ASTON VILLA 1 CITY 5
League Division 1
23rd April 1991
City White 4, Brennan
Ref R Groves
City Coton, Hill, Pointon, Heath, Hendry, Redmond, White, Brennan, Quinn, Harper, M Ward – unused subs Reid, Allen
Villa Spink, Price, Gage, McGrath, Comyn, Neilsen, Daley, Platt, Olney, Cowans, Ormondroyd – used sub Cascarino
From DAVID WHITE, SHADES OF BLUE By David White with Joanne Lake
The most memorable match of my football career… was on the evening of Tuesday 23rd April 1991, not only did my team dole out a 5-1 thrashing to Aston Villa on their own turf, but I also achieved a personal feat by scoring four goals and making the other.
The home side’s manager, Czech born Dr Josef Venglos, had become the first overseas boss to secure a top job in Division One. He began the game with his side’s biggestdefensive treat, Paul McGrath, sitting in front of the back four. McGrath was without doubt one of the Leagues finest centre halves, he was a beast of a player, and was a supreme athlete, and had gained cult status.
Within minutes, and in spite of McGrath’s imposing presence, we’d twice breached the home defence. Playing in white, Mark Brennan and Niall Quinn exchanged clever passes and, as Brenn picked up the ball in the inside left channel, I made a run behind the centre backs. My teammate executed a brilliant pass and I finished with my left foot, low into the far corner.
Minutes later we scored a classic route one goal, with Quinny flicking on Tony Coton’s long clearance and leaving me one on one with keeper Nigel Spink. The ball took it’s only bounce and couldn’t have sat up for me any better. Spink was stranded as I lifted the ball over him to make it 2-0.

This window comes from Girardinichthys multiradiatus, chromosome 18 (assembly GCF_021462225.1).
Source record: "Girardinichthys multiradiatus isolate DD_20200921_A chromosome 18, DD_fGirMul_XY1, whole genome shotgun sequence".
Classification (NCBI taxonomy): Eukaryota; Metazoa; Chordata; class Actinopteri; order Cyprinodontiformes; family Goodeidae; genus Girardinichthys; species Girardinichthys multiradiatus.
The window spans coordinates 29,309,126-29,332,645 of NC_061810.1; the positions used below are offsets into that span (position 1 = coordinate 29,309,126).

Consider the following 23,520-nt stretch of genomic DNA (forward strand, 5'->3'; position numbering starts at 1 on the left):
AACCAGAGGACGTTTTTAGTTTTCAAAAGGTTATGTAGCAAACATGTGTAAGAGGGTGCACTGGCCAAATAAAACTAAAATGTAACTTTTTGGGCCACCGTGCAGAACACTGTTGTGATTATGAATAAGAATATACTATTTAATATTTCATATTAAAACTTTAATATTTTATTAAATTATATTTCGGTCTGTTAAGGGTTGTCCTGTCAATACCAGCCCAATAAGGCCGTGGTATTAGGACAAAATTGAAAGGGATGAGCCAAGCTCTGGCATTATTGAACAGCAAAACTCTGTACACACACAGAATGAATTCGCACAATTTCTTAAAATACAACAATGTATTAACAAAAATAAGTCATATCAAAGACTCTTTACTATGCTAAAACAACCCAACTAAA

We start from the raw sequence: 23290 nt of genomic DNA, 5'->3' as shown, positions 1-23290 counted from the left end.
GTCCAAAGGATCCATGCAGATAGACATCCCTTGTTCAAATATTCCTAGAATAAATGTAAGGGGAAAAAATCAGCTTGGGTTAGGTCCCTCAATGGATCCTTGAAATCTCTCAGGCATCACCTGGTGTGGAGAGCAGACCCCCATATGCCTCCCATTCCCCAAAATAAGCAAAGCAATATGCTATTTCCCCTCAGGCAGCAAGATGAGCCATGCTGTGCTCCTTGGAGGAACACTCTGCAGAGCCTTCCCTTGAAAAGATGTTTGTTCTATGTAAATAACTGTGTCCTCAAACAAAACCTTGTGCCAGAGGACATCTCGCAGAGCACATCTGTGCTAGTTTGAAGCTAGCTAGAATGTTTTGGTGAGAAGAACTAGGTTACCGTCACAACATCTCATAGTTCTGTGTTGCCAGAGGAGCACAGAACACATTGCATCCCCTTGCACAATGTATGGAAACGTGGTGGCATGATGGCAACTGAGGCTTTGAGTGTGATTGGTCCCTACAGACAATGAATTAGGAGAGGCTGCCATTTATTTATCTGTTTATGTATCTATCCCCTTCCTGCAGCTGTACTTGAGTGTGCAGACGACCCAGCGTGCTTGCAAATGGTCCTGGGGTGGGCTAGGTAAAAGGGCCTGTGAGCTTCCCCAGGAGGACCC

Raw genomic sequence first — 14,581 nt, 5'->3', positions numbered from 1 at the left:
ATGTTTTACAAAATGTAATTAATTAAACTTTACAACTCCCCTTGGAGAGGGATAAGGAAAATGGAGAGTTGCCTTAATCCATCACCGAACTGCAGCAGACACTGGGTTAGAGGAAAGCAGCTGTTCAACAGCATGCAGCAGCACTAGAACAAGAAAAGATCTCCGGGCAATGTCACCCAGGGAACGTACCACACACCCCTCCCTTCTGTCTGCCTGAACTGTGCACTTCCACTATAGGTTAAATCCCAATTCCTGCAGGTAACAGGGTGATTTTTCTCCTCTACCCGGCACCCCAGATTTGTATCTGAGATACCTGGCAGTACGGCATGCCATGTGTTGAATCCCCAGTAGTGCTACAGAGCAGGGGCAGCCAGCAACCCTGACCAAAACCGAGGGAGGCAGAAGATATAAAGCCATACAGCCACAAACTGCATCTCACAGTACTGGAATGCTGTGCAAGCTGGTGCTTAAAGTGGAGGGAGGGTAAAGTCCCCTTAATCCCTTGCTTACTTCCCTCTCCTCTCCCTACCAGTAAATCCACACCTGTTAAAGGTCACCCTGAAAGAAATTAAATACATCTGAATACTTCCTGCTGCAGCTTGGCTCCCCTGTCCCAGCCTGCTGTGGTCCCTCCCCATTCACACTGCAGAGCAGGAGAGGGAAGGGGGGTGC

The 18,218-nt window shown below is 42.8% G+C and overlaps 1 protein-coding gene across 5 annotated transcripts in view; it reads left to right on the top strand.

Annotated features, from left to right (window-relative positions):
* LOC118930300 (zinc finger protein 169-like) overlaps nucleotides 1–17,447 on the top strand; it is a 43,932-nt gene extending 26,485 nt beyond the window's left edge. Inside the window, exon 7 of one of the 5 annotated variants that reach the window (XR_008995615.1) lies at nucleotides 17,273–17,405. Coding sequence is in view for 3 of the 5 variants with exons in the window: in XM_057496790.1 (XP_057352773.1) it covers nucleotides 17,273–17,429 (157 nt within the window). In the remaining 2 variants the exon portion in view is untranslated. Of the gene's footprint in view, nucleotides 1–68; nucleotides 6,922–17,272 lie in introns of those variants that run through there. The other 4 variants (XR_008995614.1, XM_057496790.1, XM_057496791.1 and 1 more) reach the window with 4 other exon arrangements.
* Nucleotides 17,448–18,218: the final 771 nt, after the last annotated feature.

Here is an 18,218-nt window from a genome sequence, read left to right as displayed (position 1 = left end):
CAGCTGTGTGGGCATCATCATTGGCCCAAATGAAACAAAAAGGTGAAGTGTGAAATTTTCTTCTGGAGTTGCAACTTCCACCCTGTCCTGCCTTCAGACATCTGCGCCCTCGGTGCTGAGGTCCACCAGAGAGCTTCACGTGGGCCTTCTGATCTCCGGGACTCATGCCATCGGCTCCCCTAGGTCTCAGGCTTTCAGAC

Those first two goals at Villa summed us up as a team, we could play both ways, either neat, intricate midfield passing to carve out a chance or, if need be, a more direct attacking approach.
… With Villa trailing, Venglos immediately changed his formation in order to halt the slide. McGrath was ordered to police me until the interval and, despite David Platt coming close to pulling one back, the score remained 2-0 at half-time.
As the match resumed, and with an under pressure home side chasing the game, Mark Ward put me through on the right, and I crossed the ball for Brenn to score our third. Our opponents kept plugging away, though, and earned themselves a penalty, duly converted by Platt, after Steve Redmond had handled on the goal line. Venglos soon released McGrath from his defensive duties to try to salvage something from the game and I quickly took advantage, finding the space for Quinny to locate me with a pass to set up my favourite ever goal.
Having had a decent first touch, and with the ball at my feet, I glanced up to see Spink advancing, arms outstretched. The goal seemed like it was twenty yards wide, so confident did I feel. I visualized, believe it or not, the red brick garage wall of my childhood and unleashed the same shot that I’d hit millions of times at home in Eccles. It was a perfect strike, the ball whacking against the stanchion before hitting the back of the net, right in front of the exultant City fans. It was my 50th senior goal for City and the one that gave me the most satisfaction of all …
The Blues’ fans had more cause to cheer when, a few minutes later, Quinny rose again to pinpoint me with a fabulous headed pass. I cut in from the left before cannoning in a low shot at the near post, my fourth and final goal capping what, in hindsight, was to be my finest performance as a professional footballer.